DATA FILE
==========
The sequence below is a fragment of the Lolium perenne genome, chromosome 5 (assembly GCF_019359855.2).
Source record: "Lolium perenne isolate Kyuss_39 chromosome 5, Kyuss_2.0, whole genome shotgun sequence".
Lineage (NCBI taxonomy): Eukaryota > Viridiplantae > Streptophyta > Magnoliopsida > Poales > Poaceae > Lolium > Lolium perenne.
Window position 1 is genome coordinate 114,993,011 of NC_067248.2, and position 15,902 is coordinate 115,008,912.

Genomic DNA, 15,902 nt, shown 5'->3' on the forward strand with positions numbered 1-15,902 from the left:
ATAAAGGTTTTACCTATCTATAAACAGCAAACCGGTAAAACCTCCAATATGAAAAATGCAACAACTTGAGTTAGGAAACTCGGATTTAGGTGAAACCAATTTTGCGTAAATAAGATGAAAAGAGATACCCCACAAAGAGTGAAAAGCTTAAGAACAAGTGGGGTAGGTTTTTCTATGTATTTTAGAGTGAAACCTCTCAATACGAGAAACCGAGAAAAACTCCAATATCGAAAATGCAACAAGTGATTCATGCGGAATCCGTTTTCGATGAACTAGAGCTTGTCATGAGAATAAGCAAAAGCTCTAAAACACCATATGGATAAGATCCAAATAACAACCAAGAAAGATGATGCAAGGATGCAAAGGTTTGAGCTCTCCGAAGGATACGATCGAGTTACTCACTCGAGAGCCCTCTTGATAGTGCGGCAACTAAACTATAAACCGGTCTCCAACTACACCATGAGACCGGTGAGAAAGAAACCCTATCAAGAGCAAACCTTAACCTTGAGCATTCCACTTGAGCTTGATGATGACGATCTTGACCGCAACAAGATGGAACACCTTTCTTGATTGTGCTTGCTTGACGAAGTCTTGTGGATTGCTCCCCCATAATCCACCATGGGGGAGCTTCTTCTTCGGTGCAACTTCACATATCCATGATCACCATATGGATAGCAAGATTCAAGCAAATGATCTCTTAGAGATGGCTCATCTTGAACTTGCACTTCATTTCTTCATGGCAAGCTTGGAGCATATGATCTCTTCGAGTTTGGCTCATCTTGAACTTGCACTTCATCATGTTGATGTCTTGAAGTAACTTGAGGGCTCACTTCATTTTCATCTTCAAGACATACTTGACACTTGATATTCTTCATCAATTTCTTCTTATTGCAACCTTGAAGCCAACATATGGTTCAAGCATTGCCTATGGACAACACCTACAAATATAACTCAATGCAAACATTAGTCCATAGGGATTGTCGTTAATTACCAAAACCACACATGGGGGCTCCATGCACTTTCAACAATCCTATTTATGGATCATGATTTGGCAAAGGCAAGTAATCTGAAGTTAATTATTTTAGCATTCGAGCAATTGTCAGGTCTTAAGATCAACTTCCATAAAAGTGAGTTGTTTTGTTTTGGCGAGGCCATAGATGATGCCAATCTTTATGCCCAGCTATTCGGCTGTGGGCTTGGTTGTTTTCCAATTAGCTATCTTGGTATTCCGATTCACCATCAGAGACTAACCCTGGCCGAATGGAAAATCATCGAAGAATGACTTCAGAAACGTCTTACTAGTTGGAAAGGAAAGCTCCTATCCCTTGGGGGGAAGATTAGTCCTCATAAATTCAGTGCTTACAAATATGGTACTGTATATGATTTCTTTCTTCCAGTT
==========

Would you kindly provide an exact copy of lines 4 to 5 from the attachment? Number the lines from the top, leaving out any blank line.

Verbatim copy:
Window position 1 is genome coordinate 114,993,011 of NC_067248.2, and position 15,902 is coordinate 115,008,912.

Genomic DNA, 15,902 nt, shown 5'->3' on the forward strand with positions numbered 1-15,902 from the left: